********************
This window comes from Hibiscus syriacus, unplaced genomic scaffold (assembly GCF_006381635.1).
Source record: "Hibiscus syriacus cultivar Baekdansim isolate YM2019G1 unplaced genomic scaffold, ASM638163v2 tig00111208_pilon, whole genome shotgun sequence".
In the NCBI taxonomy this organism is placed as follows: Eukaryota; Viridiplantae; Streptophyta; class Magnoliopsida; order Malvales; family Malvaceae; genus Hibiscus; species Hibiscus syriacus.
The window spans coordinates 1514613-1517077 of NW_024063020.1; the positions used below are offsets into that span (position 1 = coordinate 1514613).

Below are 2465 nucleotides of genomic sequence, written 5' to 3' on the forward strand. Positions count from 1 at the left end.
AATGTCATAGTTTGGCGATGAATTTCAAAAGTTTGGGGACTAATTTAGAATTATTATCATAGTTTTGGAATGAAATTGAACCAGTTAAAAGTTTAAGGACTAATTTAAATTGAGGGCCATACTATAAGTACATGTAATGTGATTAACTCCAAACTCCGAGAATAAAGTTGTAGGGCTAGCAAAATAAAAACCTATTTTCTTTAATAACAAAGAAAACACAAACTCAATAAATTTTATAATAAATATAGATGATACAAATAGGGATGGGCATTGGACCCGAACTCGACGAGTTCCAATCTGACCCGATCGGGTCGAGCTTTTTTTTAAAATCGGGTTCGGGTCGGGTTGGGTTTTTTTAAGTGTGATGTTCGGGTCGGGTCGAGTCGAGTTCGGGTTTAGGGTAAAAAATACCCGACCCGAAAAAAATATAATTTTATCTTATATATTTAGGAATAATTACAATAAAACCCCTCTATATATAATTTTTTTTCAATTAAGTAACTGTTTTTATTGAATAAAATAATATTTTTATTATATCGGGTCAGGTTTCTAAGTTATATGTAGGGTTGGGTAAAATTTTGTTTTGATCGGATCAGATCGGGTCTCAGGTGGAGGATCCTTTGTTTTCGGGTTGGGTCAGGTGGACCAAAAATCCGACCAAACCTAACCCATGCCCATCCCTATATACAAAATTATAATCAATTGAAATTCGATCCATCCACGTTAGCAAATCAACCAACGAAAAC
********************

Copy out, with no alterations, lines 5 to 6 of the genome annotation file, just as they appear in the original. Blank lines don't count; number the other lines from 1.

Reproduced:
Below are 2465 nucleotides of genomic sequence, written 5' to 3' on the forward strand. Positions count from 1 at the left end.
AATGTCATAGTTTGGCGATGAATTTCAAAAGTTTGGGGACTAATTTAGAATTATTATCATAGTTTTGGAATGAAATTGAACCAGTTAAAAGTTTAAGGACTAATTTAAATTGAGGGCCATACTATAAGTACATGTAATGTGATTAACTCCAAACTCCGAGAATAAAGTTGTAGGGCTAGCAAAATAAAAACCTATTTTCTTTAATAACAAAGAAAACACAAACTCAATAAATTTTATAATAAATATAGATGATACAAATAGGGATGGGCATTGGACCCGAACTCGACGAGTTCCAATCTGACCCGATCGGGTCGAGCTTTTTTTTAAAATCGGGTTCGGGTCGGGTTGGGTTTTTTTAAGTGTGATGTTCGGGTCGGGTCGAGTCGAGTTCGGGTTTAGGGTAAAAAATACCCGACCCGAAAAAAATATAATTTTATCTTATATATTTAGGAATAATTACAATAAAACCCCTCTATATATAATTTTTTTTCAATTAAGTAACTGTTTTTATTGAATAAAATAATATTTTTATTATATCGGGTCAGGTTTCTAAGTTATATGTAGGGTTGGGTAAAATTTTGTTTTGATCGGATCAGATCGGGTCTCAGGTGGAGGATCCTTTGTTTTCGGGTTGGGTCAGGTGGACCAAAAATCCGACCAAACCTAACCCATGCCCATCCCTATATACAAAATTATAATCAATTGAAATTCGATCCATCCACGTTAGCAAATCAACCAACGAAAAC